November 21, 2007
chain of silence?to which the congregation’s seminarians and priests have been subjected for decades. But they warn that the Vatican will have to designate visitators (church investigators) to monitor the congregation’s internal compliance with the Pontiff’s decree.
The ex-legionaries who accused the legion’s founder, Marcial Maciel, of sexual abuse and of absolution of accomplices, said that it has taken them many years to be able to put aside these vows for fear of being excommunicated if they did not adhere to them.
Former legionary, Jose Barba, said he is happy with the pope’s decision because
it will cut a long chain of structural silence within the Legion’s organization. He explained that they have been called secret vows since the 1950 and that he took them one by one in a chapel in front of the order’s superior. He noted that later they came to be called private vows because the term secret vows suggested a hint of something strange. He said it was decided later to refer to these as vows of charity, adding that this was deceptive since every Christian must practice charity without having to take a vow, because doing so is intrinsic to being a practicing Christian. This fallacy, he said, made him and others fall victim to Marcial Maciel’s coverup, which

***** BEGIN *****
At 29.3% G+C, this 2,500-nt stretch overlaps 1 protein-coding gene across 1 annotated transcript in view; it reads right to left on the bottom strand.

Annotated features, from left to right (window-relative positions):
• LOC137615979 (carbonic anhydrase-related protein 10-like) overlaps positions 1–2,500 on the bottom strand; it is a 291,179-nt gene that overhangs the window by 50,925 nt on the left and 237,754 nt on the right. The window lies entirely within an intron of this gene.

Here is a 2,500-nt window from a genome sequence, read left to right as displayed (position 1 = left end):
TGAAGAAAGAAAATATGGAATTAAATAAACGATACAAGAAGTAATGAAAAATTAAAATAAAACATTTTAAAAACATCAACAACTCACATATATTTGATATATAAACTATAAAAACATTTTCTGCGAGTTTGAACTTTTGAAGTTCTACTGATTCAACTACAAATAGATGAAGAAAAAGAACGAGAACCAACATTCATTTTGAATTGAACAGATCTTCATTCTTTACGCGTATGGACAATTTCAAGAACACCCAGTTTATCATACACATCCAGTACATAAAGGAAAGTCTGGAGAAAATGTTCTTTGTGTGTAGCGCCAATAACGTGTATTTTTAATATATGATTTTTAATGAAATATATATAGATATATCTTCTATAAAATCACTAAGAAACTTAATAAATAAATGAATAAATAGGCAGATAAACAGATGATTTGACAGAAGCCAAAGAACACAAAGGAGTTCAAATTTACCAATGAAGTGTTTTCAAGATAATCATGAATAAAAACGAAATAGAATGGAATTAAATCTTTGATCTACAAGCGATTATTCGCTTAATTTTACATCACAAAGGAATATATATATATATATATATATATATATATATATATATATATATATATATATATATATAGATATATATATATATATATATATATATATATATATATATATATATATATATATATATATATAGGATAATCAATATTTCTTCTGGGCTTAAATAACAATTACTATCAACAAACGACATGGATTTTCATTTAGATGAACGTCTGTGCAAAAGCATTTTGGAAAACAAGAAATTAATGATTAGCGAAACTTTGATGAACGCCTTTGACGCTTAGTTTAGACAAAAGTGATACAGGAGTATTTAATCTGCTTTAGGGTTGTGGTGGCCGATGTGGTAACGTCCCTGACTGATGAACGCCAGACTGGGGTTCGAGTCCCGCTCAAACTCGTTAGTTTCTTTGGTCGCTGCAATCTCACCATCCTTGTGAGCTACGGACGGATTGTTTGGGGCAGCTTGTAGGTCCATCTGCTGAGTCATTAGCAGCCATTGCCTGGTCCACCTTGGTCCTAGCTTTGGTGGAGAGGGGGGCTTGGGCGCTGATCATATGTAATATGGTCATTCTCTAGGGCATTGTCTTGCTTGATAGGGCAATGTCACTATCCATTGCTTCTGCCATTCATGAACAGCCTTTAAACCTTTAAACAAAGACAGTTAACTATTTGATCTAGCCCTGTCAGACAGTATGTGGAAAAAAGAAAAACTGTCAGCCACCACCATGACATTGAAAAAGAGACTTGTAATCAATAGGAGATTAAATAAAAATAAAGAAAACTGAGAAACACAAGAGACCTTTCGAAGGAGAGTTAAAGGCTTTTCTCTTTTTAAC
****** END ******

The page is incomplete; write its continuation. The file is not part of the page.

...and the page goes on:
confused us for years and which we did not denounce for fear of being excommunicated.?
The Legion’s vows were written in 1956 by an ex-legionary, Jose Dominguez Moreno, who has acknowledged that he knew nothing about canon law.
Antonio Roquez, a canonist, said that they did not have the appropriate legal theological documentation.
Saul Barrales, another ex-legionary, noted that, by doing away with these two vows, the pope eliminates the mistakes that they caused, adding that it is a favorable development for making legionary attitudes more transparent. He adds that the vows violate human rights because they do not allow people to act freely. He warned, however, that it is important to see if the Legion actually abides by the pontiff’s decision, noting that its internal structure will not allow them to fully accept it.
Former legionary, Jose Antonio Perez Olvera, said that the decision is late in coming and questioned the willingness of the Legion to implement it, noting that they are already accustomed to acting in a certain way and
it will be difficult for them to change.?
The office of the Legionaries of Christ in Mexico said that they will issue no public announcement since it is an internal document that affects only the lives of its seminarians and priests, adding that it is a decision that has been in effect for several months.